18/11/15: ‘Jess Green Review’ by Adam Thompson

Some theatres are hard to miss, but the venue for Jess Green’s latest spoken word gig is wrapped around the back of New Bridge Street West, and is therefore hard to find. To obtain entry into Alphabetti Theatre one must navigate alleyways, staircases and an ale-dispensing bar with a plywood counter. The event takes place in an L-shaped basement with a capacity of roughly 50. There are perhaps 60 crammed in tonight. The clock strokes 7.30pm and as the band takes to the stage and patrons take their seats, staff pass out blankets to add a homely feel to proceedings. The first three rows are soon quilted up and we’re ready to start.

The overwhelming impression of Jess is one of sincerity and enthusiasm. She begins the show by petitioning a show of hands. She wants to tell the teachers they won’t learn anything they don’t already know from her tonight. You see, Jess mostly draws on her experiences working in education to furnish her poems – particularly her time spent as ‘Reading Champion’ in a school library (tougher than it sounds).

Her accompanying musicians Dave Morris and Scott Cadenhead kick up a bluesy riff and the first song is underway. ‘Burning Books’ is a realistic portrait-rant about the obstacles that discourage children from reading: jobsworth librarians, head teachers that miss the point, and adults who think classics should be banned for being too dirty. As the song builds, more venom creeps into the delivery, more laughs are drawn from the audience (“D.H. Lawrence? Don’t get me started!”), and Jess is only just managing to pull the air into her lungs as the words spill out.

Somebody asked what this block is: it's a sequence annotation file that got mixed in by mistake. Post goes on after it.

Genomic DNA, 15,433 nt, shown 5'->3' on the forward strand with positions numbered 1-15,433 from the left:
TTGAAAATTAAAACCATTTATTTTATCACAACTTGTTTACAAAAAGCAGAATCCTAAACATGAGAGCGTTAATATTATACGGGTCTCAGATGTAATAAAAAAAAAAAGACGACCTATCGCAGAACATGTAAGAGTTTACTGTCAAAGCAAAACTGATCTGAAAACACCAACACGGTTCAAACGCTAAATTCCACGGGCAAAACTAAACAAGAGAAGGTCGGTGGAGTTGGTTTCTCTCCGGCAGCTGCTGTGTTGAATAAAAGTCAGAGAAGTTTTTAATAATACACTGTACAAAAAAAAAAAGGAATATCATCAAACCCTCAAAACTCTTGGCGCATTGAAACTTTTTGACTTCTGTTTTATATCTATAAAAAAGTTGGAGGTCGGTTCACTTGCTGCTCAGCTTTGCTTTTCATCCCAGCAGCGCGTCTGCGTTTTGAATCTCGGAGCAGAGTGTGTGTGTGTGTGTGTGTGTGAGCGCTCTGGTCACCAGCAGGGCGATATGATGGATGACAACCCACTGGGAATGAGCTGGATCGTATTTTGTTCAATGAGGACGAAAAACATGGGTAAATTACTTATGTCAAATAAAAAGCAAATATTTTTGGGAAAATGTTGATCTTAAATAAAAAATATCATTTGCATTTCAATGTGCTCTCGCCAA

‘Conspiracy’ introduces us to Nigel, the worst teacher in the world. A guy who turned to teaching because he reached the end of his degree and thought, how hard can it be? While we laugh at each of his attempts to escape detection by Ofsted for just one more day, we wince as the details of his private life are revealed – coke and conspiracy theories with the flat mates. We begin to worry about the characters creeping into teaching, particularly as those with a true vocation for the profession are put off by damaging government reforms.

Nigel isn’t the only angry young man in Jess’ work. ‘Movember’ deals with a male graduate struggling for meaning and self-worth now he’s had the comfort blanket of university removed. Misguidedly, he puts all his fury into growing a moustache for charity, and isn’t best pleased when he receives a Facebook message which points out he could be doing more to help. It’s these lampoons that are some of the best work on display tonight. For all Jess’ character portraits are farcical, or even sinister at times, there is something sympathetic in her attack which makes all of them redeemable. Even Michael Gove.

As the night comes to an end, the audience is treated to ‘Friday Night’, a poem put together earlier in the day to commemorate the Paris attacks two nights before. For all the haste it was constructed in, it still hits a nerve. Jess Green and her accompanying musicians leave the stage to hearty applause when the silence finally breaks.

Live theatre and music on every week at Alphabetti Theatre

This entry was posted in Article, Review and tagged , , . Bookmark the permalink.